Glider- check, harness- check, instruments- check...
Its the beginning of a good, but not perfect, XC (cross country) day. The equipment is checked and ready, so I put everything in the backpack and leave the house. On the way up to the mountain I'm checking again the latest weather forecast and wind data of the surrounding peaks. It seems a bit too windy for a new local record but I decide to fly the first part of the planned route to get to know the area better for the next time. So I close my eyes and fly mentally along the ridges, trying to remember important peaks and landscape features. The car stops, that means it's time to hike up the remaining 200 meters in altitude by foot to the take off. I use this little hike to get my head free from unnecessary thoughts so I can focus on the upcoming flight. Step by step, nearly in trance, I'm getting closer to the launch site. With many other "airtime hungry" pilots I start to prepare the glider and harness on the grassy field. Together we are waiting for signs of thermals; warm, rising air which we can use to get up higher and glide to the next one afterwards. At around 09:30 I'm inflating my glider and after checking again if everything is how it should be I start running into the place where humanity is dreaming of since the beginning; I'm airborne!
Now with air in my glider and a grin on my face I'm looking for this invisible source of energy we call thermals. Hence para-gliders dont have a motor I am dependent on uprising air to be able to stay airborne.
The day starts already with good climbs so the first part along the big valley on the eastern north side of the alps is easy to fly along. I'm checking my instruments: everything still according to plan. Average speed is around 30 kph which is great for a paraglider XC flight.
The first leg of the triangular course is completed, it's time to set the waypoint and continue to the south. Here is where the difficulties began. I have to fly against the headwind over the main ridge of the alps near the biggest mountain of Austria. Above the up to 3798m high peaks its getting really windy and the thermals are weak due to the snow covered fields and steep cliffs. As you can imagine landing there wasn't an option. So I keep pushing and I manage to fly to the other side of this amazing but scary part of the alps. Now I'm in a narrow valley surrounded by high and steep mountain faces, still fighting against the head-wind. This part of the flight is demanding all my flying skills to be able to cover distance to the next waypoint. I'm struggling to keep up a good speed against the strong headwind, therefore I reach the second way point too late.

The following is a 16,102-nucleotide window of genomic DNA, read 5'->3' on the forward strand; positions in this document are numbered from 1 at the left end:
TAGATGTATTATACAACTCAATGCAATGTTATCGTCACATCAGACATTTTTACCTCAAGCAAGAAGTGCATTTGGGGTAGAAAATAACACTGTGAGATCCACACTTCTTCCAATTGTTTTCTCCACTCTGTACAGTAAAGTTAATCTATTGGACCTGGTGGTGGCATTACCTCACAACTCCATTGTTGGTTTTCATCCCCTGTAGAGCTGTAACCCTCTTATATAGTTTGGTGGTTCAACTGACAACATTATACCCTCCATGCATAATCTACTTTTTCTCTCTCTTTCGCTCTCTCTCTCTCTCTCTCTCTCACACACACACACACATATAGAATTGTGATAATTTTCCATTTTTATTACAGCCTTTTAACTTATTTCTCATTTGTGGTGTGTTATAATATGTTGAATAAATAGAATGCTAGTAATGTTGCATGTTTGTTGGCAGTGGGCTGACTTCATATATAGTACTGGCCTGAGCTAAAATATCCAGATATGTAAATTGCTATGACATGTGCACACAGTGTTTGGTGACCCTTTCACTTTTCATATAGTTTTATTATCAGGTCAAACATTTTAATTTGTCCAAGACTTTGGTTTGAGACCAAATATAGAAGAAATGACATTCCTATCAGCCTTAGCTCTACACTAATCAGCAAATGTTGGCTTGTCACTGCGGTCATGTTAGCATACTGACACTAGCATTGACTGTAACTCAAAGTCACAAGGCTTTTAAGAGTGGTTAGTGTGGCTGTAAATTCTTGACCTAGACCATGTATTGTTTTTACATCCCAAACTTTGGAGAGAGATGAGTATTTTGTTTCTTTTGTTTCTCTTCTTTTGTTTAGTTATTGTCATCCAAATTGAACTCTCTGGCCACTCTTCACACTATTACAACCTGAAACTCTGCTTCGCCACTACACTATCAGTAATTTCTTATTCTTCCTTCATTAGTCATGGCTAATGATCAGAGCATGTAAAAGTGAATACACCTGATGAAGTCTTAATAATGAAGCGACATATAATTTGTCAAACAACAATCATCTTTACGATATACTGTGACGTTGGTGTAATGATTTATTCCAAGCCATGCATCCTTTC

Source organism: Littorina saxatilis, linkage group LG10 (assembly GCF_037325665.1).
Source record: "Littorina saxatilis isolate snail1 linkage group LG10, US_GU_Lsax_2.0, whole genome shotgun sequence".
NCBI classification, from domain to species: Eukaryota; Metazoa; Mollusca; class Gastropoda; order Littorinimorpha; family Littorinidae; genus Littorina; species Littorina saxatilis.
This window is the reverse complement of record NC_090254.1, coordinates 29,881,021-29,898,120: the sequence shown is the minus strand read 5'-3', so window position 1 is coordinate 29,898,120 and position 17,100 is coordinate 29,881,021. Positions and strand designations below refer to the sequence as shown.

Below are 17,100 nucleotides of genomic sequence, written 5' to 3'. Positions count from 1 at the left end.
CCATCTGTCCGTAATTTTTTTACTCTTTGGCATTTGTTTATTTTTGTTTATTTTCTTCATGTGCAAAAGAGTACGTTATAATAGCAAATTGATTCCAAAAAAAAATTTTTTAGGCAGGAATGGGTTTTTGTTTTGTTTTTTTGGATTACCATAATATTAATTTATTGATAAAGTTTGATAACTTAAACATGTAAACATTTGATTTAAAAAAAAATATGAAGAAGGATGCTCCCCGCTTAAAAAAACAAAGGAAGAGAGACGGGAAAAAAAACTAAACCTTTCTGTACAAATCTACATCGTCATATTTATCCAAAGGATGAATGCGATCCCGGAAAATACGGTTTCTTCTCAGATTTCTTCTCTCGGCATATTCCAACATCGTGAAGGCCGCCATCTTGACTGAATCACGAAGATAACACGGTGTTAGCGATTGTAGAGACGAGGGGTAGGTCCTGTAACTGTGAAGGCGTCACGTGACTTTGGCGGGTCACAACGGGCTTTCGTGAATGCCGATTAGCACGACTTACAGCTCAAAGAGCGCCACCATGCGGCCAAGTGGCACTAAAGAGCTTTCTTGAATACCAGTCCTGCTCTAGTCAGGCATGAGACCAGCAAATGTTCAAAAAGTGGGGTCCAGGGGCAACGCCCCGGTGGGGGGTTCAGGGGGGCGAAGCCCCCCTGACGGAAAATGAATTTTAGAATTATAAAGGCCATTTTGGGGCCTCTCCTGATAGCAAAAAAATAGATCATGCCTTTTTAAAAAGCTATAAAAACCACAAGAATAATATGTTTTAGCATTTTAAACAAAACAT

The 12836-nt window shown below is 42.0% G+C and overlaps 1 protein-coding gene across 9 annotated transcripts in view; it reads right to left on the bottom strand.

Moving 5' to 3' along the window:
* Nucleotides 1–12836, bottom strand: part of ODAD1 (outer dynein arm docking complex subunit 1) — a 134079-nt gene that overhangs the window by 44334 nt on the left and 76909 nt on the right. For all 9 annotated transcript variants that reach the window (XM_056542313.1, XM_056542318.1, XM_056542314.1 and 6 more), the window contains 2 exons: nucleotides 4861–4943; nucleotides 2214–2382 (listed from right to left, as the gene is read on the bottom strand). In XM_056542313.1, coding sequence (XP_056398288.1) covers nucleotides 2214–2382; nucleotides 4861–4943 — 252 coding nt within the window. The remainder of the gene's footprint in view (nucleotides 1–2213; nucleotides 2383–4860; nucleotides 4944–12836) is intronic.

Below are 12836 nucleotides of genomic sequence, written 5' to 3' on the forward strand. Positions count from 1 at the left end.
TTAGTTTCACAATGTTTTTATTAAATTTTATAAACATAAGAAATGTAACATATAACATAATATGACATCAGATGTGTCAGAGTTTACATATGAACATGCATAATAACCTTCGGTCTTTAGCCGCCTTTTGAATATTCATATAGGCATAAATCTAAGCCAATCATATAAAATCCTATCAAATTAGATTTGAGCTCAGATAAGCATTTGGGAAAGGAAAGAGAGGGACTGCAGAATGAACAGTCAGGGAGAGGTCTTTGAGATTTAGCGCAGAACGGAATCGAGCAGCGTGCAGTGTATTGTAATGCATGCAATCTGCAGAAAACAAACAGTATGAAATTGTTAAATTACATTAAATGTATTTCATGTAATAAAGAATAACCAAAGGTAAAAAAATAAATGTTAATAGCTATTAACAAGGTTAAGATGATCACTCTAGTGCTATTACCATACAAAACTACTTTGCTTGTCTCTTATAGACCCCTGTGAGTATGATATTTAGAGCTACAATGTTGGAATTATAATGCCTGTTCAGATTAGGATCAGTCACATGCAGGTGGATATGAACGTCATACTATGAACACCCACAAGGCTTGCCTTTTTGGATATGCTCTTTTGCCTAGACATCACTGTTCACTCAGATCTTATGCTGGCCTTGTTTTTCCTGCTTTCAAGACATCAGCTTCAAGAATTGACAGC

Arriving a the second way point of the route. Mentally I'm already thinking about options of how I get home after bombing out because in the evening the thermals weaken so at some point I wont be able to stay up any longer. With little hope of coming home I continue to push the pace anyway. As predicted the thermals got weaker, but fortunately the same wind that slowed me down on the way to the south now pushes me to the north and helps me to cover more distance. It's also possible to find dynamic lift which is not dependent on the sun. So I am able use the steep rock faces to my advantage by soaring up in front of them in the still strong southerly winds. The last hard decision is when and where to cross the main ridge again, back to where I started my flight in the morning. I had planned this flight for more than a year, so I know where to go. Checking the map on the instruments helps me confirm my decision. The sun was low already when I crossed the alps main ridge a second time this day.
After nearly 12 hours in the air I touch down not far away from my take off. A look on my instruments confirms: I flew a new local record; 302km FAI triangle. The unthinkable was accomplished. All just with a piece of fabric and some strings. Isn't that magic?!